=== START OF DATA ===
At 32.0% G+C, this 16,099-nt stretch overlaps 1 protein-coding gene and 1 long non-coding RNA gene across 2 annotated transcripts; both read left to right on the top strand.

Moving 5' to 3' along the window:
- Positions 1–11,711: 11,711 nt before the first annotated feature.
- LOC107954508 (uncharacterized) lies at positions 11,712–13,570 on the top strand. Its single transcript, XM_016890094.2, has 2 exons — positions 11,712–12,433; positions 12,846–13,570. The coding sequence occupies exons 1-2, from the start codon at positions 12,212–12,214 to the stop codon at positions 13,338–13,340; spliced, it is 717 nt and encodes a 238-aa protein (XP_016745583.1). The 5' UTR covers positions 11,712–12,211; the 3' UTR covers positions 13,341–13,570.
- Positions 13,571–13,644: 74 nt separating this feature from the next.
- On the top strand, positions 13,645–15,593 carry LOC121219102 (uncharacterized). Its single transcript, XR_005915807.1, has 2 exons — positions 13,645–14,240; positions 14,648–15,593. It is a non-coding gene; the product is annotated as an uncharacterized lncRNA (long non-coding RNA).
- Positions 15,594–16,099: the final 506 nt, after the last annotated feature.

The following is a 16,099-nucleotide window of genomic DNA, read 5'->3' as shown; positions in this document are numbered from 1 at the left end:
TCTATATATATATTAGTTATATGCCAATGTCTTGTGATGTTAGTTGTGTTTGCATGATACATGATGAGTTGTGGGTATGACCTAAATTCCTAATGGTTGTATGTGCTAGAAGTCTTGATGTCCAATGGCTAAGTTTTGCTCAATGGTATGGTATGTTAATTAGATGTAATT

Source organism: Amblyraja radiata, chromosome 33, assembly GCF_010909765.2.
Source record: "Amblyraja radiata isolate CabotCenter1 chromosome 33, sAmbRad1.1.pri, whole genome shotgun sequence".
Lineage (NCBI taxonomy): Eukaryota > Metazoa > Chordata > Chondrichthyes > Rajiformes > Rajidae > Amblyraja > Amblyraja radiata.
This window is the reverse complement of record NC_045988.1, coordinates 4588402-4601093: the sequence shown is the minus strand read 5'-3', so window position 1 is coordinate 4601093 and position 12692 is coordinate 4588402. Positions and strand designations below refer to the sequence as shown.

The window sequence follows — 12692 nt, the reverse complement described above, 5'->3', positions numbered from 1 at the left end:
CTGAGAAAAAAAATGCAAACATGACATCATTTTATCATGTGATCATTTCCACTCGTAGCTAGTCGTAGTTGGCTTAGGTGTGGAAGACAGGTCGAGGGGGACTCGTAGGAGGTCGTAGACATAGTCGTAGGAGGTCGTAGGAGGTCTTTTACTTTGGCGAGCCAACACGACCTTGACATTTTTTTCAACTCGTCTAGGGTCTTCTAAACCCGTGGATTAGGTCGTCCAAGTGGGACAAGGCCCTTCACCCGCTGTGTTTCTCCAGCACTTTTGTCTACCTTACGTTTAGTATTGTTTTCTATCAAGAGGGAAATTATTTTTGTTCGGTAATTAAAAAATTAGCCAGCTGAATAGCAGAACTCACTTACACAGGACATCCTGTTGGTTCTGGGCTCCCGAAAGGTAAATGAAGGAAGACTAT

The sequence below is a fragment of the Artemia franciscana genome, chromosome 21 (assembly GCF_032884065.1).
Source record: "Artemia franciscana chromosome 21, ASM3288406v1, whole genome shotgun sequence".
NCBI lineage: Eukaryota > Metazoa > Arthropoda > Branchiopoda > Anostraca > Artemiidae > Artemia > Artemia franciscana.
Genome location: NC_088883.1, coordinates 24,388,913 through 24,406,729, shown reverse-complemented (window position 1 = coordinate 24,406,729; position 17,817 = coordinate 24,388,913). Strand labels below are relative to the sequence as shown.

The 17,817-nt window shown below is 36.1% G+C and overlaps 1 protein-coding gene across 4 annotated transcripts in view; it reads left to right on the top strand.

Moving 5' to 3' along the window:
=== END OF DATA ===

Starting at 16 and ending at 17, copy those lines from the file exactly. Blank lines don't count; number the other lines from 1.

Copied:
The sequence below is a fragment of the Artemia franciscana genome, chromosome 21 (assembly GCF_032884065.1).
Source record: "Artemia franciscana chromosome 21, ASM3288406v1, whole genome shotgun sequence".